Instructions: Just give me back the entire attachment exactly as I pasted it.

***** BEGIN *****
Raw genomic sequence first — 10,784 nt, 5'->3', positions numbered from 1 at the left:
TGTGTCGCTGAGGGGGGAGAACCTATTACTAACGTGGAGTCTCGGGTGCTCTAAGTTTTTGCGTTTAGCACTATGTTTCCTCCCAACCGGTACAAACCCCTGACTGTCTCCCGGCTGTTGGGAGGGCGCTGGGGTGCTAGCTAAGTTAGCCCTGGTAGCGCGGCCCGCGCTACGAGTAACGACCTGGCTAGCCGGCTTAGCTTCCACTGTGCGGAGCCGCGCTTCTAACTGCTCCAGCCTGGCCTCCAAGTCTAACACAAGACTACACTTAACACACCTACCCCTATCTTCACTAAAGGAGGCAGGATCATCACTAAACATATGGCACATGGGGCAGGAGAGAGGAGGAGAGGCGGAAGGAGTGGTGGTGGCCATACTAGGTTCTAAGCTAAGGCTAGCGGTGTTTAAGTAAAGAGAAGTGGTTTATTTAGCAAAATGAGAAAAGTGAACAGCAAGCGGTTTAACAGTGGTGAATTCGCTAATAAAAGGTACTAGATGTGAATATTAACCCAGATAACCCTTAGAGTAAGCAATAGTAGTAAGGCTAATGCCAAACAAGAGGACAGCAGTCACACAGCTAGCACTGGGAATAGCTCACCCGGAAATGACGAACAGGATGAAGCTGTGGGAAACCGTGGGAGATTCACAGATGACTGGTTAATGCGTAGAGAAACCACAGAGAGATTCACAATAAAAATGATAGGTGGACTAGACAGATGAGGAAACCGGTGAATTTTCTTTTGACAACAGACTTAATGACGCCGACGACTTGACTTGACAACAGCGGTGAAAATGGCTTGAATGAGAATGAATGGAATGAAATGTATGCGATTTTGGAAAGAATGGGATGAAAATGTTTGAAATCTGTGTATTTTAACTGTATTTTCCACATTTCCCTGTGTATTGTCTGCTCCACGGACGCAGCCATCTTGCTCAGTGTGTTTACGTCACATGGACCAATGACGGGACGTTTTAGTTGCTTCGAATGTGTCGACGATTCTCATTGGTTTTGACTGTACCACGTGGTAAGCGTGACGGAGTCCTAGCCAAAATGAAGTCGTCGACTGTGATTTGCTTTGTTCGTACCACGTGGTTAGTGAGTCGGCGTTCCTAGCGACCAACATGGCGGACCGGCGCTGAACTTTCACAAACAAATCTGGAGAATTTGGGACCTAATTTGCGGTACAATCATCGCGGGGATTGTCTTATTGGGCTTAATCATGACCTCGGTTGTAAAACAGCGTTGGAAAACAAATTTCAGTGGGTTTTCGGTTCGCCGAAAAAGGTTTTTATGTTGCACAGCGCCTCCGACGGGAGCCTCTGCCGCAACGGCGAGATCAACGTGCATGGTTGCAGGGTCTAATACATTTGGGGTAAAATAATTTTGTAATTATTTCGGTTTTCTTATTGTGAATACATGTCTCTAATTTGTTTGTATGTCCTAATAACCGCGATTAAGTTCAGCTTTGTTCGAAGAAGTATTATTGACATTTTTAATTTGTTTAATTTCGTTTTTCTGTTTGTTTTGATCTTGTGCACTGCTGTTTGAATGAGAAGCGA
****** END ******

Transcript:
Raw genomic sequence first — 10,784 nt, 5'->3', positions numbered from 1 at the left:
TGTGTCGCTGAGGGGGGAGAACCTATTACTAACGTGGAGTCTCGGGTGCTCTAAGTTTTTGCGTTTAGCACTATGTTTCCTCCCAACCGGTACAAACCCCTGACTGTCTCCCGGCTGTTGGGAGGGCGCTGGGGTGCTAGCTAAGTTAGCCCTGGTAGCGCGGCCCGCGCTACGAGTAACGACCTGGCTAGCCGGCTTAGCTTCCACTGTGCGGAGCCGCGCTTCTAACTGCTCCAGCCTGGCCTCCAAGTCTAACACAAGACTACACTTAACACACCTACCCCTATCTTCACTAAAGGAGGCAGGATCATCACTAAACATATGGCACATGGGGCAGGAGAGAGGAGGAGAGGCGGAAGGAGTGGTGGTGGCCATACTAGGTTCTAAGCTAAGGCTAGCGGTGTTTAAGTAAAGAGAAGTGGTTTATTTAGCAAAATGAGAAAAGTGAACAGCAAGCGGTTTAACAGTGGTGAATTCGCTAATAAAAGGTACTAGATGTGAATATTAACCCAGATAACCCTTAGAGTAAGCAATAGTAGTAAGGCTAATGCCAAACAAGAGGACAGCAGTCACACAGCTAGCACTGGGAATAGCTCACCCGGAAATGACGAACAGGATGAAGCTGTGGGAAACCGTGGGAGATTCACAGATGACTGGTTAATGCGTAGAGAAACCACAGAGAGATTCACAATAAAAATGATAGGTGGACTAGACAGATGAGGAAACCGGTGAATTTTCTTTTGACAACAGACTTAATGACGCCGACGACTTGACTTGACAACAGCGGTGAAAATGGCTTGAATGAGAATGAATGGAATGAAATGTATGCGATTTTGGAAAGAATGGGATGAAAATGTTTGAAATCTGTGTATTTTAACTGTATTTTCCACATTTCCCTGTGTATTGTCTGCTCCACGGACGCAGCCATCTTGCTCAGTGTGTTTACGTCACATGGACCAATGACGGGACGTTTTAGTTGCTTCGAATGTGTCGACGATTCTCATTGGTTTTGACTGTACCACGTGGTAAGCGTGACGGAGTCCTAGCCAAAATGAAGTCGTCGACTGTGATTTGCTTTGTTCGTACCACGTGGTTAGTGAGTCGGCGTTCCTAGCGACCAACATGGCGGACCGGCGCTGAACTTTCACAAACAAATCTGGAGAATTTGGGACCTAATTTGCGGTACAATCATCGCGGGGATTGTCTTATTGGGCTTAATCATGACCTCGGTTGTAAAACAGCGTTGGAAAACAAATTTCAGTGGGTTTTCGGTTCGCCGAAAAAGGTTTTTATGTTGCACAGCGCCTCCGACGGGAGCCTCTGCCGCAACGGCGAGATCAACGTGCATGGTTGCAGGGTCTAATACATTTGGGGTAAAATAATTTTGTAATTATTTCGGTTTTCTTATTGTGAATACATGTCTCTAATTTGTTTGTATGTCCTAATAACCGCGATTAAGTTCAGCTTTGTTCGAAGAAGTATTATTGACATTTTTAATTTGTTTAATTTCGTTTTTCTGTTTGTTTTGATCTTGTGCACTGCTGTTTGAATGAGAAGCGA